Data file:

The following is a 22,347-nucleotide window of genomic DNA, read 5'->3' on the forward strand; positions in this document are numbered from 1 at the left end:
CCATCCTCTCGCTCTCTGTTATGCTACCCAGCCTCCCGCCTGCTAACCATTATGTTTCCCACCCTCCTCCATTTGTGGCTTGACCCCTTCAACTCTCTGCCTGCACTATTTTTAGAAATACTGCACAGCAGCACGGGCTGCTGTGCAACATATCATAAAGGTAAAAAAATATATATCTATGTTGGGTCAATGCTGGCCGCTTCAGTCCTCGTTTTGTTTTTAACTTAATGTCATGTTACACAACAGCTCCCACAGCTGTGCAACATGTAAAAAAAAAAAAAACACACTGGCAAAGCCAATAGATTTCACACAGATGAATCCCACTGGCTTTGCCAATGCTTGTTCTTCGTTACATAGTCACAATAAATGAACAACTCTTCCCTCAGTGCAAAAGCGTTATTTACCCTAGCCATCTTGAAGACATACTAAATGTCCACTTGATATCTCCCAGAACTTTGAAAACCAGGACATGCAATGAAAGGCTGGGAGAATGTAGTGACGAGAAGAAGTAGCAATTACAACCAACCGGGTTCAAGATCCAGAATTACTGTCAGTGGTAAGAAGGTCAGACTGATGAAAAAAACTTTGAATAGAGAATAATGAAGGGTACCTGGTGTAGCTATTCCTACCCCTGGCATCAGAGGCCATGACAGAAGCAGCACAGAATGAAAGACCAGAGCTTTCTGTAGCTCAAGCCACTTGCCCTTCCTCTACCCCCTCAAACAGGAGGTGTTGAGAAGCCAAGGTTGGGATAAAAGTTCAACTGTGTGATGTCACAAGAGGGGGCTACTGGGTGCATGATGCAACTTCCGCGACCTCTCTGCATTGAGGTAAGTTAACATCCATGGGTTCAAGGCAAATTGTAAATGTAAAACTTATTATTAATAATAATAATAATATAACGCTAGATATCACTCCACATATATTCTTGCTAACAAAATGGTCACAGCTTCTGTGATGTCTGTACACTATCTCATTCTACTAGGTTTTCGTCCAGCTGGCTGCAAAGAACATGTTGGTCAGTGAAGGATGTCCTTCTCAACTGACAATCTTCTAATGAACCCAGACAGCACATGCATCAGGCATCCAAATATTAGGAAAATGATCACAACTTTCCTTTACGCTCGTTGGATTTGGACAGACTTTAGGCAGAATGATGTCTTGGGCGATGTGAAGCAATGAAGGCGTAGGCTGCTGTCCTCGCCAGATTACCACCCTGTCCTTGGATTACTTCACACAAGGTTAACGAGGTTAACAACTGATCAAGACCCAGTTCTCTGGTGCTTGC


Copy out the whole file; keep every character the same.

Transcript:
The following is a 22,347-nucleotide window of genomic DNA, read 5'->3' on the forward strand; positions in this document are numbered from 1 at the left end:
CCATCCTCTCGCTCTCTGTTATGCTACCCAGCCTCCCGCCTGCTAACCATTATGTTTCCCACCCTCCTCCATTTGTGGCTTGACCCCTTCAACTCTCTGCCTGCACTATTTTTAGAAATACTGCACAGCAGCACGGGCTGCTGTGCAACATATCATAAAGGTAAAAAAATATATATCTATGTTGGGTCAATGCTGGCCGCTTCAGTCCTCGTTTTGTTTTTAACTTAATGTCATGTTACACAACAGCTCCCACAGCTGTGCAACATGTAAAAAAAAAAAAAACACACTGGCAAAGCCAATAGATTTCACACAGATGAATCCCACTGGCTTTGCCAATGCTTGTTCTTCGTTACATAGTCACAATAAATGAACAACTCTTCCCTCAGTGCAAAAGCGTTATTTACCCTAGCCATCTTGAAGACATACTAAATGTCCACTTGATATCTCCCAGAACTTTGAAAACCAGGACATGCAATGAAAGGCTGGGAGAATGTAGTGACGAGAAGAAGTAGCAATTACAACCAACCGGGTTCAAGATCCAGAATTACTGTCAGTGGTAAGAAGGTCAGACTGATGAAAAAAACTTTGAATAGAGAATAATGAAGGGTACCTGGTGTAGCTATTCCTACCCCTGGCATCAGAGGCCATGACAGAAGCAGCACAGAATGAAAGACCAGAGCTTTCTGTAGCTCAAGCCACTTGCCCTTCCTCTACCCCCTCAAACAGGAGGTGTTGAGAAGCCAAGGTTGGGATAAAAGTTCAACTGTGTGATGTCACAAGAGGGGGCTACTGGGTGCATGATGCAACTTCCGCGACCTCTCTGCATTGAGGTAAGTTAACATCCATGGGTTCAAGGCAAATTGTAAATGTAAAACTTATTATTAATAATAATAATAATATAACGCTAGATATCACTCCACATATATTCTTGCTAACAAAATGGTCACAGCTTCTGTGATGTCTGTACACTATCTCATTCTACTAGGTTTTCGTCCAGCTGGCTGCAAAGAACATGTTGGTCAGTGAAGGATGTCCTTCTCAACTGACAATCTTCTAATGAACCCAGACAGCACATGCATCAGGCATCCAAATATTAGGAAAATGATCACAACTTTCCTTTACGCTCGTTGGATTTGGACAGACTTTAGGCAGAATGATGTCTTGGGCGATGTGAAGCAATGAAGGCGTAGGCTGCTGTCCTCGCCAGATTACCACCCTGTCCTTGGATTACTTCACACAAGGTTAACGAGGTTAACAACTGATCAAGACCCAGTTCTCTGGTGCTTGC